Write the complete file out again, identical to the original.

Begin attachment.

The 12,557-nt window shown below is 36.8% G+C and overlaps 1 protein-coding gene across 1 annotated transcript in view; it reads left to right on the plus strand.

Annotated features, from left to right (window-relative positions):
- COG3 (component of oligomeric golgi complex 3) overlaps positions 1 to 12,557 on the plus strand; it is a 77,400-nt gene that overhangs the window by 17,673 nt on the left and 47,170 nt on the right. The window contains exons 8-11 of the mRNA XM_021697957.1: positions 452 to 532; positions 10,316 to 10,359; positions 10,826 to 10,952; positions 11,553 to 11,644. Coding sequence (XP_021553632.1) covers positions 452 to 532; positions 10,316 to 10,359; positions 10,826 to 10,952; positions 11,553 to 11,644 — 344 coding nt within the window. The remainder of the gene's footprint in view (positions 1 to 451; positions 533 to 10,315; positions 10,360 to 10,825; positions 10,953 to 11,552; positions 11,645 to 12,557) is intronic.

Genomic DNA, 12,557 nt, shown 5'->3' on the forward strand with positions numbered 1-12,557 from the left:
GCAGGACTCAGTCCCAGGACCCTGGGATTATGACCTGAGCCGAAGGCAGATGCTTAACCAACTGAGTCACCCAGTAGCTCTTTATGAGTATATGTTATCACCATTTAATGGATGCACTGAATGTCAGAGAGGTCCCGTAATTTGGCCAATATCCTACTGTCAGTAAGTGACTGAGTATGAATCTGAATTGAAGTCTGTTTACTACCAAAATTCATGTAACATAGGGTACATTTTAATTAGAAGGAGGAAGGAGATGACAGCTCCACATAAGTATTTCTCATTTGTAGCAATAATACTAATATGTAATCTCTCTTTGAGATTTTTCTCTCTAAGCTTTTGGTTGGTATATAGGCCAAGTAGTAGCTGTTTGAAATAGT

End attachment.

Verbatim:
The 12,557-nt window shown below is 36.8% G+C and overlaps 1 protein-coding gene across 1 annotated transcript in view; it reads left to right on the plus strand.

Annotated features, from left to right (window-relative positions):
- COG3 (component of oligomeric golgi complex 3) overlaps positions 1 to 12,557 on the plus strand; it is a 77,400-nt gene that overhangs the window by 17,673 nt on the left and 47,170 nt on the right. The window contains exons 8-11 of the mRNA XM_021697957.1: positions 452 to 532; positions 10,316 to 10,359; positions 10,826 to 10,952; positions 11,553 to 11,644. Coding sequence (XP_021553632.1) covers positions 452 to 532; positions 10,316 to 10,359; positions 10,826 to 10,952; positions 11,553 to 11,644 — 344 coding nt within the window. The remainder of the gene's footprint in view (positions 1 to 451; positions 533 to 10,315; positions 10,360 to 10,825; positions 10,953 to 11,552; positions 11,645 to 12,557) is intronic.

Genomic DNA, 12,557 nt, shown 5'->3' on the forward strand with positions numbered 1-12,557 from the left:
GCAGGACTCAGTCCCAGGACCCTGGGATTATGACCTGAGCCGAAGGCAGATGCTTAACCAACTGAGTCACCCAGTAGCTCTTTATGAGTATATGTTATCACCATTTAATGGATGCACTGAATGTCAGAGAGGTCCCGTAATTTGGCCAATATCCTACTGTCAGTAAGTGACTGAGTATGAATCTGAATTGAAGTCTGTTTACTACCAAAATTCATGTAACATAGGGTACATTTTAATTAGAAGGAGGAAGGAGATGACAGCTCCACATAAGTATTTCTCATTTGTAGCAATAATACTAATATGTAATCTCTCTTTGAGATTTTTCTCTCTAAGCTTTTGGTTGGTATATAGGCCAAGTAGTAGCTGTTTGAAATAGT